So you’ve done it. You’ve finished all the classes, completed all the clinicals, and passed the final exams. You sent off your transcripts and like $600 bucks. You anxiously waited for that letter from the Board of Nursing. You’ve selected a date and time. Now, what? Take a deep breath.
Now I know everyone learns differently and certain things work from some people and not others. I personally think paying for a study course is not worth it. Trust yourself. YOU completed all the classes and course work. YOU made it. YOU can do it. I’ll be completely honest with you; I didn’t study for my LPN boards or RN boards. And you know what? I passed. Both times. Easily. I’m not trying to brag and I’m not saying you’re not cut out to be a nurse if you don’t pass the first time. But think about it: NCLEX is over ANY subject nursing-related and can be a variety of different types of questions (multiple choice, select all that apply, put in correct order, diagrams, etc). Oh how I hate ‘select all that apply’ questions. How do you study for that? Really? Seriously, somebody tell me. Just re-read all your textbooks? Or pick some subjects and pray to God that’s what happens to be on your test? Plus, since NCLEX is a test from Hell if you start doing bad in a category or even on a type of question it will give you more of that type of question to make sure you know you’re stuff.
My advice to you is to trust yourself. And your gut. I don’t know though, can your gut be trusted? Anywho, use your common sense. That’s what it’s all about. Sure you have to be book smart. Uh-hmm memorizing all those abbreviations and lab values. But what it all boils down to is common sense.
So you’ve arrived at the testing facility, where they will treat you like a giant cheater. Even after the photo, fingerprint, palm vein scan, and strip search, ok so maybe they don’t strip search you but they might as well. Geesh. Ok, they’re pretty nice, but seriously they have to assume everyone is a cheater.
The NCLEX-PN has a minimum of 85 questions and a time limit of 5 hrs. The NCLEX-RN has a minimum of 75 questions and a time limit of 6 hrs. Yes, because you’re wondering NCLEX-RN is harder than NCLEX-PN. For my NCLEX-PN I had the minimum of 85 questions and it only took like 30-40 minutes. For my NCLEX-RN I had a little over 75 question and took 40-50 minutes. You continue to get questions until NCLEX is able to be 95% certain you’ve achieved the passing standard. So if it shuts off right away then more than likely you passed unless you did TERRIBLE and I mean like terrible terrible. They’ll tell you in school that you can just randomly get all 235 questions but I have since read that in fact that is a myth and that the only way you get all the questions is if it has taken you that long to achieve the passing standard. So I don’t know for sure which is true.
Also at some point you are offered to take a break. I don’t really know much about this because I finished my tests before the break screen popped up. Unless you really need a drink or have to poop or vomit, I recommend skipping the break to stay in the zone.
Ok, so you’re probably wondering where that info about passing the NCLEX the first time is. Well here we go. Start off with a deep breath. Then take each question one at a time, once you’ve answered one you’ve answered it, don’t continue thinking about it. And please, for the love of God, don’t sit there and stare at the same question for 10 minutes. If you didn’t know it in the first minute, I highly doubt you’ll have an epiphany and remember 7 minutes later.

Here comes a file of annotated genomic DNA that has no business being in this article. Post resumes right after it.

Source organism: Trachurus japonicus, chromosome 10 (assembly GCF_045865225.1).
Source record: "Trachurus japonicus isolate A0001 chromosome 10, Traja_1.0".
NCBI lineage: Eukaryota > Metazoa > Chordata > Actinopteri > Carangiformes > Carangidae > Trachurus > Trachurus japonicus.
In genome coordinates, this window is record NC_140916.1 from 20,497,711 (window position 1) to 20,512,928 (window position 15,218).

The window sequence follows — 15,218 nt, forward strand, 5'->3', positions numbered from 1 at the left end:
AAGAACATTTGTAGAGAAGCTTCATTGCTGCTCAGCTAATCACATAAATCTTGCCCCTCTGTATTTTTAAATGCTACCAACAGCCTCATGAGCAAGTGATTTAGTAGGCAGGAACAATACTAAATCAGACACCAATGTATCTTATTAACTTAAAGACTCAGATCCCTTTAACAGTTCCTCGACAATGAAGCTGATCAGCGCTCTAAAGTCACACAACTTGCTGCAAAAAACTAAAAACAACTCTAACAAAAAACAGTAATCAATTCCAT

HOW TO PASS NCLEX THE FIRST TIME:
1. Common Sense. I believe you can answer every question using this method! Especially use this for the ones that can’t be answered using the ABC’s of Nursing or Maslow’s Hierarchy of Needs.
2. ABC’s of Nursing.
You will have many questions about triage. Which patient will you see first. Most of these questions can be answered by the ABCs. You see the patients with airway problems first, then breathing, then circulation. But some of the questions won’t have patients with a diagnosis that pertains to ABC but use the same concept. Would you see a patient with a broken leg with a pain rating of 6 or a patient who is jaundice with a fever of 100.9?
3. Maslow’s Hierarchy of Needs.
These are both of Maslow’s Hierarchy of Needs. One lists each category and what type of stuff is included in each category, the other has small pictures to depict what goes in each category. I’ve included both because some people remember better by seeing pictures and being able to related back to it. Basically you take each question and figure out which category it would fall under. Obviously, the most important is ‘physiological’ and moves to the top towards the less important categories needed to sustain life.
So you’ve completed the test. WOO-HOO! Go on take a big sigh of relief. But here comes the most antagonizing 3 days of your life. And for real THREE days exactly. Like 72 hours. You took your test at 2:30pm? Don’t bother looking online (or calling in) at 12am, 6am, 8am, 10am, 1pm, sit back and relax til good ol’ 2:30pm my friend. You will more than likely have a lot of anxiety during this time. And you will probably feel like you failed. I’m pretty sure this is natural. Remember patience is a virtue.
In case you don’t have any patience. Like most people. You can try the NCLEX trick. But I can’t ensure it’s accuracy. I didn’t do the trick for my LPN boards but I did for my RN boards. It did indicate that I passed my RN boards, which I did.
Good luck all you future nurses!